Tuesday, December 26, 2006

Working at Cross Purposes

Consider this policy aimed to help workers at the bottom of the income distribution:

1. A wage subsidy for unskilled workers, paid for by
2. A tax on employers who hire unskilled workers.

Now, if you think like an economist, you might wonder about the logic of part 2 of this proposal. You might say, "A tax on the hiring of unskilled workers would discourage their employment, offsetting some of the benefits they would get from the wage subsidy. It would be better to finance the wage subsidy with a more general tax, rather than with a tax targeted specifically on employers of unskilled workers."

I agree. So why did I bring up this proposal? Because a policy essentially the same looks likely to become law, having been advocated by Congressional leaders and, recently at his news conference, President Bush. Haven't heard of it? It is called an increase in the minimum wage.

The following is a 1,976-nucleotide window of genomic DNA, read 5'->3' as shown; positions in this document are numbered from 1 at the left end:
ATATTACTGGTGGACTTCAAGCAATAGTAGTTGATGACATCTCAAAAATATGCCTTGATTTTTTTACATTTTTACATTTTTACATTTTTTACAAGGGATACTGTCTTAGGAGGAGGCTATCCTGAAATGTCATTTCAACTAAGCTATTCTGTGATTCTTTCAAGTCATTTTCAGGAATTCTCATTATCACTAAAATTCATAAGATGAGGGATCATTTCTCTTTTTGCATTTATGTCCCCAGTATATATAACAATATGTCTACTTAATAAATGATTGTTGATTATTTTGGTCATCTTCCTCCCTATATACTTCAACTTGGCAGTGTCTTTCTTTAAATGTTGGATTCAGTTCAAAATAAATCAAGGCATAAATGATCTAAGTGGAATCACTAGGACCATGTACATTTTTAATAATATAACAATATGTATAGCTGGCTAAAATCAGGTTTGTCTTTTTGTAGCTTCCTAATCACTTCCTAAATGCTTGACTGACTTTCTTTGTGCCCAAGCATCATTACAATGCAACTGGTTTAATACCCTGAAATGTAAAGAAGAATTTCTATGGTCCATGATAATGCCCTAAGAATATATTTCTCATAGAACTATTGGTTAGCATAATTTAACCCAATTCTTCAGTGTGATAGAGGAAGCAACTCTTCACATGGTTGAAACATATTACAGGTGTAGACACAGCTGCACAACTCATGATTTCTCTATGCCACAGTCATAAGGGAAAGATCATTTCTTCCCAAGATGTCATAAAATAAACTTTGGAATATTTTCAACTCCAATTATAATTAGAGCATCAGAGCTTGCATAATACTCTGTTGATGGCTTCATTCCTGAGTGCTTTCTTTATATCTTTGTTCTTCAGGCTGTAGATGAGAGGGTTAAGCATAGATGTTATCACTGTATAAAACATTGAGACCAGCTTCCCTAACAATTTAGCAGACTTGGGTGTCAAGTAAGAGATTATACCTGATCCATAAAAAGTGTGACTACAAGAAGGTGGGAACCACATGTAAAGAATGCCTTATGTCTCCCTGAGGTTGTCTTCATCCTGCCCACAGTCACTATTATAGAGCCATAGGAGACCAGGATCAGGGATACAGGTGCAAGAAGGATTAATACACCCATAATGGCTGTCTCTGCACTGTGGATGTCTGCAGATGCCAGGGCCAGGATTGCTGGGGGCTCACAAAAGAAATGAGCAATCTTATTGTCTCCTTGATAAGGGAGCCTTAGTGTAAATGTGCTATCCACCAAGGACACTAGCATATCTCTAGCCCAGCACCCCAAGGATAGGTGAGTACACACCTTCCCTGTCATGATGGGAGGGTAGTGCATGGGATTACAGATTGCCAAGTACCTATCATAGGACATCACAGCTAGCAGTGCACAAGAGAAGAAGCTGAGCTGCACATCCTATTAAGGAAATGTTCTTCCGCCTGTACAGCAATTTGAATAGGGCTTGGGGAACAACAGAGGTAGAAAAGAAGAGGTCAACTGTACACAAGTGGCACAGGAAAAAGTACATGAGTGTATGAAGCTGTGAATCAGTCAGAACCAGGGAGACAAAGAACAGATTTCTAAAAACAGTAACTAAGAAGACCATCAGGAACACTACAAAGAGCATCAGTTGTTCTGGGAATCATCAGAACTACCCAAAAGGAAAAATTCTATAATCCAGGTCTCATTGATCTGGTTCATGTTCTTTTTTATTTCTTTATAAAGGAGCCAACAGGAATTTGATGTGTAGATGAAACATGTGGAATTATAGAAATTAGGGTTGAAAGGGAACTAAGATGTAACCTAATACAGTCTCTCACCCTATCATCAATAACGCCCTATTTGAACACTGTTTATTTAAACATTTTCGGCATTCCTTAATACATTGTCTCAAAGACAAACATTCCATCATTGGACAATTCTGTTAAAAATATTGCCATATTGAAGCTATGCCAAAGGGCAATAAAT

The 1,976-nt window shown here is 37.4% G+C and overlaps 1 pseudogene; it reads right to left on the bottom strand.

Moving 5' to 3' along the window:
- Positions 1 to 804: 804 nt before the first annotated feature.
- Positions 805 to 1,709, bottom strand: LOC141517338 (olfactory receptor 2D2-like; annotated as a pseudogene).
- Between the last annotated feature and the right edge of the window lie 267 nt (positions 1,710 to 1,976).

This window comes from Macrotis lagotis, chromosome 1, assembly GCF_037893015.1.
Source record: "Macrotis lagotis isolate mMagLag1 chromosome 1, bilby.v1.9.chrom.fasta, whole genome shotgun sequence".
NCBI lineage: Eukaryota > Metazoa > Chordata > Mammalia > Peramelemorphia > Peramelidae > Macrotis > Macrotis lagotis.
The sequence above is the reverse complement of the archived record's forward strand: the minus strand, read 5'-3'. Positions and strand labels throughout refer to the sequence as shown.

Update: A commenter asked about the technical equivalence of minimum wages with taxes and subsidies. I will leave this issue as an exercise for the reader, but here are some hints about how to think about it in a competitive labor market using supply and demand curves. Let w be the market wage, and let W be the target wage of policymakers. Draw supply and demand curves for labor such that the equilibrium wage in the absence of any policy is below W. Now suppose the government tells suppliers of labor: Whenever w is less than W, you are paid a subsidy equal to W-w. Similarly, it tells demanders of labor: Whenever w is less than W, you are charged a tax equal to W-w. Calculate quantity supplied and quantity demanded as a function of the market wage w. Graph the new supply and demand curves, and I believe the equivalence should be clear.